Saturday, August 12, 2017

Glitter and Tarnish

The Golden House by Salman Rushdie


To preface this review, I have to begin by somewhat taking umbrage with the following parts of the publisher's synopsis of this book (which appeared just like this in the "Read it Forward" newsletter):

"On the day of Barack Obama’s inauguration, an enigmatic billionaire from foreign shores takes up residence in the architectural jewel of “the Gardens,” a cloistered community in New York’s Greenwich Village. The neighborhood is a bubble within a bubble, and the residents are immediately intrigued by the eccentric newcomer and his family. Along with his improbable name, untraceable accent, and unmistakable whiff of danger, Nero Golden has brought along his three adult sons: agoraphobic, alcoholic Petya, a brilliant recluse with a tortured mind; Apu, the flamboyant artist, sexually and spiritually omnivorous, famous on twenty blocks; and D, at twenty-two the baby of the family, harboring an explosive secret even from himself. There is no mother, no wife; at least not until Vasilisa, a sleek Russian expat, snags the septuagenarian Nero, becoming the queen to his king—a queen in want of an heir." … "Meanwhile, like a bad joke, a certain comic-book villain embarks upon a crass presidential run that turns New York upside-down."

Tuesday, August 8, 2017

Now You're an Immigrant!


Chutzpah & High Heels: The Search for Love and Identity in the Holy Land by Jessica Fishman

 
In this memoir, Jessica Fishman details the trials and tribulations of making what we call "Aliyah" - literally meaning to "go up" to Israel. This reminds me of an old, old joke, which goes something like this (which is my rough translation from the Hebrew):

One day an angel comes to visit an elderly Jew. The angel tells the man that because he led a life of purity and righteousness, God decided to reward him by showing him both Heaven and Hell while he was still alive. The angel takes the man down to Hell first. There he sees people wildly running about, naked, drinking, and having orgies. The man looks at this and says, "Yes, this is truly Hell." The angel then takes him to Heaven. There he sees vast rooms filled with rows upon rows of desks where hundreds of thousands of men are fervently praying and seriously studying Holy Scriptures. The man looks at this and says, "Yes, this is truly Heaven." After this, the angel puts the man back on earth and disappears. Several years later, the man dies and the first thing he sees is the angel that had visited him. The angel says, "rabbi, since you know what heaven and hell are like, you now have the privilege of choosing where you wish to spend eternity." The man thinks a bit and then tells the angel, "Well, to tell the truth, heaven looks just like my life on earth, so maybe I should go to hell." The angel immediately transports the man to a burning inferno of a place where people are suffering and screaming and in horrible pain. "Wait," says the man, "this isn't anything like what I saw the first time I was here." To this the angel replies, "Yes, of course. You were a tourist that time; now you're a new immigrant!"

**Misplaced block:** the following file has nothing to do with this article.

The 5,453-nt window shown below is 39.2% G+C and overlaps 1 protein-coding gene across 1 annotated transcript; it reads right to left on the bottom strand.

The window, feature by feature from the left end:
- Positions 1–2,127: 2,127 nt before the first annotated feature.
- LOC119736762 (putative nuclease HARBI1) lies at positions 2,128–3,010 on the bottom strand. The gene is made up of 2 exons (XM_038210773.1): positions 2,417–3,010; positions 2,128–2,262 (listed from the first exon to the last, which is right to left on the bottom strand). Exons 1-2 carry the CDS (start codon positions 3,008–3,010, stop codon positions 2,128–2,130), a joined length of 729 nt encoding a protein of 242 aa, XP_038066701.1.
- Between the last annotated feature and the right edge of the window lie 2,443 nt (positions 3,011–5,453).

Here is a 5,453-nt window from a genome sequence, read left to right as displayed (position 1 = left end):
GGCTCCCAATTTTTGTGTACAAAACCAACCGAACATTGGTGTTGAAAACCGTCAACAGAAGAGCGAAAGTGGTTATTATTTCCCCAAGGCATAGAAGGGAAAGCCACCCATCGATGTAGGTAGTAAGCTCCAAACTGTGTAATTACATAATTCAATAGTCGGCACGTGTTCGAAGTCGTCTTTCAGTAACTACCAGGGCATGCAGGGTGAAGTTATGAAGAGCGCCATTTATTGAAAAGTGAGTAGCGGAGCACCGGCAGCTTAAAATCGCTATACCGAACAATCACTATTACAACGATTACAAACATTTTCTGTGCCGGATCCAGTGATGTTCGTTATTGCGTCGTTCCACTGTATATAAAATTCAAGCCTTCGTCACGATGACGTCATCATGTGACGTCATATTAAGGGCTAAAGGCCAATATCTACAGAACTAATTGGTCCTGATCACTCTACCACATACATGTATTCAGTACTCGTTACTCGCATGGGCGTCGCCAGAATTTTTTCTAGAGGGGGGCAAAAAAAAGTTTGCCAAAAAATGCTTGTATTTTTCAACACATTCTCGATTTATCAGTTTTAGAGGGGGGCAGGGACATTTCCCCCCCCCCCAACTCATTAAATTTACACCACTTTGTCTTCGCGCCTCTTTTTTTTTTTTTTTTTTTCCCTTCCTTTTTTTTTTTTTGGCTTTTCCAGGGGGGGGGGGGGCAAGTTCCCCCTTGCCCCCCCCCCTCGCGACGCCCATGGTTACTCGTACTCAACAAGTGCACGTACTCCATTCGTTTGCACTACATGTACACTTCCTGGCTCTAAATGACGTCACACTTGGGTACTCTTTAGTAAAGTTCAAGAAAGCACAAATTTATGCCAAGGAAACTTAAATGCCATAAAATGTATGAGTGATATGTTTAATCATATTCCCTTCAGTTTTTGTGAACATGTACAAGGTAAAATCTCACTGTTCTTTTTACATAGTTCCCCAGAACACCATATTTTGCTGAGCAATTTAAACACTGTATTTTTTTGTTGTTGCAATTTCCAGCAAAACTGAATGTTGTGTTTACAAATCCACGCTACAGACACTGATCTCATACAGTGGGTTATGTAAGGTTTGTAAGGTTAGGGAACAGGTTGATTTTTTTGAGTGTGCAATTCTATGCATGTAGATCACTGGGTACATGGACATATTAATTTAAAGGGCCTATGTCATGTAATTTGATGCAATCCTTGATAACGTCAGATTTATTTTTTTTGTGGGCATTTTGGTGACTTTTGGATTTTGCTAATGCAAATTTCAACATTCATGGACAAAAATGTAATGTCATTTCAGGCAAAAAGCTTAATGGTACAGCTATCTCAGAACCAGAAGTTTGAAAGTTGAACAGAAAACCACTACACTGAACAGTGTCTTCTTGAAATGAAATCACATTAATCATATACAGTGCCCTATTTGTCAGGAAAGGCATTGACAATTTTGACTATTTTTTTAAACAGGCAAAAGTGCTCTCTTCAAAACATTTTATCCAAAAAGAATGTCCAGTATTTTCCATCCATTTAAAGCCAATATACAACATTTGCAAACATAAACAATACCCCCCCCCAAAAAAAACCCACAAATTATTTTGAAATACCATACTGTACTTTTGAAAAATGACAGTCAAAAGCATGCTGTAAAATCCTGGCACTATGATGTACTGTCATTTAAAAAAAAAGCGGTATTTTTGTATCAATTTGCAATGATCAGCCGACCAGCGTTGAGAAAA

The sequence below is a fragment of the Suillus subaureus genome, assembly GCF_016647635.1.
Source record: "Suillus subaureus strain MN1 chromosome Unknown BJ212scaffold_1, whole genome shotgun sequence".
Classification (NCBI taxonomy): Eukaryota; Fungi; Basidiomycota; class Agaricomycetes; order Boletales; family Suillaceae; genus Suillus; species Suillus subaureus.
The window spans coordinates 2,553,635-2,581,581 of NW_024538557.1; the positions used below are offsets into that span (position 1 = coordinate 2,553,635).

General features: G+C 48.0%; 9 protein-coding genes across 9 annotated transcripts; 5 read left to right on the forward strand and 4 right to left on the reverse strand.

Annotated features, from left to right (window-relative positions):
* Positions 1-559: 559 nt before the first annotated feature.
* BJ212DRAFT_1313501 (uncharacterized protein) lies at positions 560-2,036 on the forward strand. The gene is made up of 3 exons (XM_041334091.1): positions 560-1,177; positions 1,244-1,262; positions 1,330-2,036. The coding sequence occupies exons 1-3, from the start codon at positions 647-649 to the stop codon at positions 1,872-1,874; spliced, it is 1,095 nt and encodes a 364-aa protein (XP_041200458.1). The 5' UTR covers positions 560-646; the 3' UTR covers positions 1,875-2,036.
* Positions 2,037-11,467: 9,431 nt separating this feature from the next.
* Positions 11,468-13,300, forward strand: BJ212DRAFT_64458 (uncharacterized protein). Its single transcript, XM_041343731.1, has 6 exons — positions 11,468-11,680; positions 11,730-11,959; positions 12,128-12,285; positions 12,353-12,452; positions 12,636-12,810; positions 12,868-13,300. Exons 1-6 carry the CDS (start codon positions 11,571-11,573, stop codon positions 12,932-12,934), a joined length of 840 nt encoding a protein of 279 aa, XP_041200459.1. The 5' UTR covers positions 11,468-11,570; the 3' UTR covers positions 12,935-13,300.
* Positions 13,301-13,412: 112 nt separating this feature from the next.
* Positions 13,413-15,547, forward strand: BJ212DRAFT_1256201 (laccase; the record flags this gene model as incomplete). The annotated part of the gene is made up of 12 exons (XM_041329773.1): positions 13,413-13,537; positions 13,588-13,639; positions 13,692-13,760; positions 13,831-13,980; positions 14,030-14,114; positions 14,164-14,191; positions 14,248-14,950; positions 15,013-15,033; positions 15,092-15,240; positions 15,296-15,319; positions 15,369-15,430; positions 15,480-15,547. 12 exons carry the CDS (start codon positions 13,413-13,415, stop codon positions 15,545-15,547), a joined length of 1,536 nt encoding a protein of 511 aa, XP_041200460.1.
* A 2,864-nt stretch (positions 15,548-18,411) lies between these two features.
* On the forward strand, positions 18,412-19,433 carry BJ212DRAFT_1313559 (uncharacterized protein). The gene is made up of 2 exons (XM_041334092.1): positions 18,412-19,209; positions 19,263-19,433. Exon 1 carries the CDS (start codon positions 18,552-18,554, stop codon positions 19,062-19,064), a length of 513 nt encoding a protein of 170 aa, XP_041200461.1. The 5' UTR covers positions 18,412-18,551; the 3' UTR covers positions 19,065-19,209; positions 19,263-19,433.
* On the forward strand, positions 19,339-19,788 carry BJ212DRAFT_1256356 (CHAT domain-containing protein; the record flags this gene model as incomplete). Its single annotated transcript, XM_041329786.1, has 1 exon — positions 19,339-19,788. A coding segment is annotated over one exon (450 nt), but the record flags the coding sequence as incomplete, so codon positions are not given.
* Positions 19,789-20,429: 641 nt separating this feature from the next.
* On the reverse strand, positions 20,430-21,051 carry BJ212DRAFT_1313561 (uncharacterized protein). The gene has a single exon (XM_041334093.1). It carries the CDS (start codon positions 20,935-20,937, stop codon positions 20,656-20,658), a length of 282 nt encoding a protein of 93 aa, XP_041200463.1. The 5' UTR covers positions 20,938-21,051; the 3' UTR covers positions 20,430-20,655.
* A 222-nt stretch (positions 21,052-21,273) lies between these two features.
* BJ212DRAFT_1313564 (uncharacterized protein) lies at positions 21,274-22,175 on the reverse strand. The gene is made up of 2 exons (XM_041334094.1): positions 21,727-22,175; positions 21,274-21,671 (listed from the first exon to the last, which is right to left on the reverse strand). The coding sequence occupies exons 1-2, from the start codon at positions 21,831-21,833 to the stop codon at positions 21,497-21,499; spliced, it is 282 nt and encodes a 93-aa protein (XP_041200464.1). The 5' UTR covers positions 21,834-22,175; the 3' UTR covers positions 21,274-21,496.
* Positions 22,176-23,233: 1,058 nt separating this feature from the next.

Tuesday, August 1, 2017

Finding Direction


Noah's Compass by Anne Tyler


At only the age of 61, Liam is suddenly unemployed, but that's not worrying him. He didn't really love the job, anyway. It was just something he fell into; there there aren't many positions for someone with a degree in philosophy. No, he won't miss teaching history to fifth graders, and retirement actually sounds appealing. Yes, he has to downsize and be more frugal to manage with his reduced income, but that's okay too. Unfortunately, on his first night in his new apartment, someone broke in and attacked him, and after he woke up from his concussion, he couldn't remember anything after falling asleep. To recover this small loss of memory, Liam ends up searching for more than a few hours of time, and in places he never thought he'd go.

Saturday, July 22, 2017

Two Paths that Never Converge

Forest Dark by Nicole Krauss


In Nicole Krauss' newest novel, she presents us with two people in parallel stories, both of whom travel to Israel from York, but these two never meet. There is Jules Epstein, a wealthy man attempting to divest himself of his money before he dies, with the aim to use it, at least partially, with a project in memory of his parents. The other character is Nicole, a novelist with writer's block (who isn't Krauss, but rather a semi-fictionalized version of herself), attempting to jump-start her novel about the Tel Aviv Hilton through this trip. Nicole also seems to have the need to escape from her life including her rut of a marriage.